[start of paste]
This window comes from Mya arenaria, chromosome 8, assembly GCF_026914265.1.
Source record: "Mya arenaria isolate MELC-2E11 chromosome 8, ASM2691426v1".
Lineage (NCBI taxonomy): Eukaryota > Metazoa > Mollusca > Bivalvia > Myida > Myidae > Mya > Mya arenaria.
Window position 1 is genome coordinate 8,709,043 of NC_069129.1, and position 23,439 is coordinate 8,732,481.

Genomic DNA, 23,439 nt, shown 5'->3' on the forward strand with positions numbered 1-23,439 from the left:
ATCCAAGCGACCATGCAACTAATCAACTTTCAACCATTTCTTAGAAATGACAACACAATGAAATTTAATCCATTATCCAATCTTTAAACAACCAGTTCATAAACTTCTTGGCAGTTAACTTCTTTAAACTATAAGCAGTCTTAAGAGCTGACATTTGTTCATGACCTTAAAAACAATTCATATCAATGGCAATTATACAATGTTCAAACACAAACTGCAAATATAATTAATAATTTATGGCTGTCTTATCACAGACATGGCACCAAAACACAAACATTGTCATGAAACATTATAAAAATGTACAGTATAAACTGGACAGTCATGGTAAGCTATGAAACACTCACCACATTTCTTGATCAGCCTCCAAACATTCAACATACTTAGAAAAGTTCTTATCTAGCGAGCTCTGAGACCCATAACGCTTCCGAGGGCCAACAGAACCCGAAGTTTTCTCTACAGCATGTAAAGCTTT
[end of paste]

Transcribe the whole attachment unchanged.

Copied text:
This window comes from Mya arenaria, chromosome 8, assembly GCF_026914265.1.
Source record: "Mya arenaria isolate MELC-2E11 chromosome 8, ASM2691426v1".
Lineage (NCBI taxonomy): Eukaryota > Metazoa > Mollusca > Bivalvia > Myida > Myidae > Mya > Mya arenaria.
Window position 1 is genome coordinate 8,709,043 of NC_069129.1, and position 23,439 is coordinate 8,732,481.

Genomic DNA, 23,439 nt, shown 5'->3' on the forward strand with positions numbered 1-23,439 from the left:
ATCCAAGCGACCATGCAACTAATCAACTTTCAACCATTTCTTAGAAATGACAACACAATGAAATTTAATCCATTATCCAATCTTTAAACAACCAGTTCATAAACTTCTTGGCAGTTAACTTCTTTAAACTATAAGCAGTCTTAAGAGCTGACATTTGTTCATGACCTTAAAAACAATTCATATCAATGGCAATTATACAATGTTCAAACACAAACTGCAAATATAATTAATAATTTATGGCTGTCTTATCACAGACATGGCACCAAAACACAAACATTGTCATGAAACATTATAAAAATGTACAGTATAAACTGGACAGTCATGGTAAGCTATGAAACACTCACCACATTTCTTGATCAGCCTCCAAACATTCAACATACTTAGAAAAGTTCTTATCTAGCGAGCTCTGAGACCCATAACGCTTCCGAGGGCCAACAGAACCCGAAGTTTTCTCTACAGCATGTAAAGCTTT